Global weekly: It’s all politics

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Politics and politicians are increasingly affecting markets. Upcoming European elections are creating uncertainty, and the policies of Donald Trump’s administration continue to be hard to predict.Politics and politicians are increasingly affecting markets. Upcoming European elections are creating uncertainty, and the policies of Donald Trump’s administration continue to be hard to predict.

Rising political risk in Europe has benefited German government bonds, as Bund yields, which move in the opposite direction from prices, fell based on safe-haven demand. In France, Ireland and the eurozone periphery, spreads widened this week, although there was some spread narrowing after Francois Bayrou backed out of the French presidential race and threw his support to Emmanuel Macron. This increases the odds that Macron will eventually become the next president of France, and reduces the possibility of a victory for nationalist Marine Le Pen. Her success in winning the election is now seen as a “tail risk” by ABN AMRO Group Economics.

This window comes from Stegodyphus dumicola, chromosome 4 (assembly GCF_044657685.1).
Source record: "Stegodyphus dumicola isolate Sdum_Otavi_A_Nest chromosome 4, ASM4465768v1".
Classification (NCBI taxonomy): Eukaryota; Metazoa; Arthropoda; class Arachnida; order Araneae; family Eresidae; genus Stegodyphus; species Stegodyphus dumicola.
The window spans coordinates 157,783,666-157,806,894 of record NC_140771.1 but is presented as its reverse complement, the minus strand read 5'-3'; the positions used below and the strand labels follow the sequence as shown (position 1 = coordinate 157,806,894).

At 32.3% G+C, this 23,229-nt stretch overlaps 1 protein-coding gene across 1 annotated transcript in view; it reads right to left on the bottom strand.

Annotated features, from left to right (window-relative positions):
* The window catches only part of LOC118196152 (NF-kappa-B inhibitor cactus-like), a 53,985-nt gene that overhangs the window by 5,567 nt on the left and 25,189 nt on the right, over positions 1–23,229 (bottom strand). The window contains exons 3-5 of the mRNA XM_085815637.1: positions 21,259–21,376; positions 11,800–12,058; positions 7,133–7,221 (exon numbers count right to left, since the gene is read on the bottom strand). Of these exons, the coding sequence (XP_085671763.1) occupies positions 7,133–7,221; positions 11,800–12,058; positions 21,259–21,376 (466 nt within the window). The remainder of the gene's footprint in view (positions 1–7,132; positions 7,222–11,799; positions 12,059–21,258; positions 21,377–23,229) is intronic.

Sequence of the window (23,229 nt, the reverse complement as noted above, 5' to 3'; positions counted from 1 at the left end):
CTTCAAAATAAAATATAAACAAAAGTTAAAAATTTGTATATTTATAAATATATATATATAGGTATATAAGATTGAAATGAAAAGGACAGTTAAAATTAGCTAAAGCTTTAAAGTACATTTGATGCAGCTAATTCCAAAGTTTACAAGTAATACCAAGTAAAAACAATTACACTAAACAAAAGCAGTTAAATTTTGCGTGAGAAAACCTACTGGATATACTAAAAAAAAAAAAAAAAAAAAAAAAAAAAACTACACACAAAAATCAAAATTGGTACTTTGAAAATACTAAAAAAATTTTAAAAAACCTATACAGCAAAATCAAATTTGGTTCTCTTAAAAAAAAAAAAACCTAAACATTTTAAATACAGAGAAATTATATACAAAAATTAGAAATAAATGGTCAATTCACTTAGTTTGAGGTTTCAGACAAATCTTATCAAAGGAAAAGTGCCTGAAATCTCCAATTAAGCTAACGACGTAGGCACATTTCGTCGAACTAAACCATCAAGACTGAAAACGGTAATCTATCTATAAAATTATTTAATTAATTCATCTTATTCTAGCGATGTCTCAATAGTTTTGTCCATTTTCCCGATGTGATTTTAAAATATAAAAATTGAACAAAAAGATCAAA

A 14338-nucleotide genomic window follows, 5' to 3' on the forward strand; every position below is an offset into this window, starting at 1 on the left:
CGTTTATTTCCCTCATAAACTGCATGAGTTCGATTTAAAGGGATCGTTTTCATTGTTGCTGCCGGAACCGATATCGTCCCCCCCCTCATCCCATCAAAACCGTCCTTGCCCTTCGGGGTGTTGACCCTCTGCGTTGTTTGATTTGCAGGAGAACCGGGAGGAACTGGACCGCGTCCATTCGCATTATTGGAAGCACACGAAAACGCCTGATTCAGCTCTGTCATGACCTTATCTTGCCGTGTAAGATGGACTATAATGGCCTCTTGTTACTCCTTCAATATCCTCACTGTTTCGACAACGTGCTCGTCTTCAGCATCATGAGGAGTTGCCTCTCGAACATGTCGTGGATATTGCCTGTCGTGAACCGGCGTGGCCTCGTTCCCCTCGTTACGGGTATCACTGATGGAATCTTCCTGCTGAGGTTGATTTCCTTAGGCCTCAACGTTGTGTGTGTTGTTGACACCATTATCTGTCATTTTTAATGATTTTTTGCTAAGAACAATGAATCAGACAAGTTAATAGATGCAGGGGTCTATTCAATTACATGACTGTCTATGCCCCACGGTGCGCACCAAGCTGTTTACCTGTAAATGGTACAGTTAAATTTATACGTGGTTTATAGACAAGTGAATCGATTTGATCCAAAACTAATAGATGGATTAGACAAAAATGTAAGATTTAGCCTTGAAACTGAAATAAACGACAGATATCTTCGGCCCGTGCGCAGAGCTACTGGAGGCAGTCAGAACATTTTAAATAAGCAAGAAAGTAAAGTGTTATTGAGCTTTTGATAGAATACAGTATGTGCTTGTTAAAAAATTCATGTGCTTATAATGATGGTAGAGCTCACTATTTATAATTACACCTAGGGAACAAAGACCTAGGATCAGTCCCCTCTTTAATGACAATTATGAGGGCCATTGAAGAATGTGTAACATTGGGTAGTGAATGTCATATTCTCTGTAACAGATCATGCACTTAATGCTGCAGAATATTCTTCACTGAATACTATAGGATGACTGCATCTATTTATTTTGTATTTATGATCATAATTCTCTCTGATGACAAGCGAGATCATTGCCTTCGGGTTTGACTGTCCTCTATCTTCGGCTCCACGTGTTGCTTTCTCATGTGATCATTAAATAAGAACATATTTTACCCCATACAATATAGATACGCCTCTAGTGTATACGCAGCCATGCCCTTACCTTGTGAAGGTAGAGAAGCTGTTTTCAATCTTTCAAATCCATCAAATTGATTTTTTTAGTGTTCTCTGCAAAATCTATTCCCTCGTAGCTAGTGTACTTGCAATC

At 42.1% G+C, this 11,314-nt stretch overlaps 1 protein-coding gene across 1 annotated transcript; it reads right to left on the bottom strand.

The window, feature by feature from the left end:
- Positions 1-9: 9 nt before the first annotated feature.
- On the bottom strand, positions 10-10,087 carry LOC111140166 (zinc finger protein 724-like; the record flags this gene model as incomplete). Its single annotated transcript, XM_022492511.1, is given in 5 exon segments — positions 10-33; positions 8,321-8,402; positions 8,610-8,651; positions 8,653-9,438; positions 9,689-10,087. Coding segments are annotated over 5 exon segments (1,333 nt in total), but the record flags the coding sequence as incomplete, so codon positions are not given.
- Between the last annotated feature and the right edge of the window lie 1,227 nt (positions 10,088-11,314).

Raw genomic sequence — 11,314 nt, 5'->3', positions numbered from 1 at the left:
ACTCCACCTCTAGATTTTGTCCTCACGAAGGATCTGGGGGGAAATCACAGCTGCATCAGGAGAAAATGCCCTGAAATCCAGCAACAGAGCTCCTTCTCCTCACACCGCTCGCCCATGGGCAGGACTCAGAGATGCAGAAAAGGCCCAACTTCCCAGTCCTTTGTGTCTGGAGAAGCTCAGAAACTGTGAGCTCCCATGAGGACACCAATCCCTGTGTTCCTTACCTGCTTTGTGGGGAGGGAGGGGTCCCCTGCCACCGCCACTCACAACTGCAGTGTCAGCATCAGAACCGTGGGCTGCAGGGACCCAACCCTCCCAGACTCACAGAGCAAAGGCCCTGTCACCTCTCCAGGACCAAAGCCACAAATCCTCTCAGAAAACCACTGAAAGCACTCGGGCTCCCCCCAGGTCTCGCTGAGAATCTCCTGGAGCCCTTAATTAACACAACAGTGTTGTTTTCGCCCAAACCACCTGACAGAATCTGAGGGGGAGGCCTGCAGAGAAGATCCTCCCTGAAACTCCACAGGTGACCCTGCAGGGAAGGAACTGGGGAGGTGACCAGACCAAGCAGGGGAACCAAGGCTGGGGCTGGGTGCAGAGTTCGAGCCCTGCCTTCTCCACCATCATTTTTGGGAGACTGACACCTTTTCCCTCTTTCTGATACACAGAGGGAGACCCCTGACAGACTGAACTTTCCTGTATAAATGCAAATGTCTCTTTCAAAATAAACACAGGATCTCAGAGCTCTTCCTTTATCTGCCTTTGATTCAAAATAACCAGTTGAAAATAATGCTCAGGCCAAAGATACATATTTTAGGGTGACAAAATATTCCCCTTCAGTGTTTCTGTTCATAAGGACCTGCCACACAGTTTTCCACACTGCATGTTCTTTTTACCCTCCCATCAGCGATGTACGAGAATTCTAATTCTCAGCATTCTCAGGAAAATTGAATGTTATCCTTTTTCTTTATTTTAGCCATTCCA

In the US, the policies of Donald Trump’s administration continue to be hard to pin down. This week, the released minutes of the meeting of Federal Reserve policymakers pointed out that “Most Fed officials continue to see heightened uncertainty regarding size, composition and timing of possible changes to fiscal and other government policies.” Most Fed members have also said they would like to have more clarity on fiscal stimulus plans before hiking rates. This clarity will likely come after the March meeting of the Fed policymakers. We expect the Fed to hike rates three times in 2017, beginning in June and thereafter in September and December. The chances of an earlier move, however, have increased.

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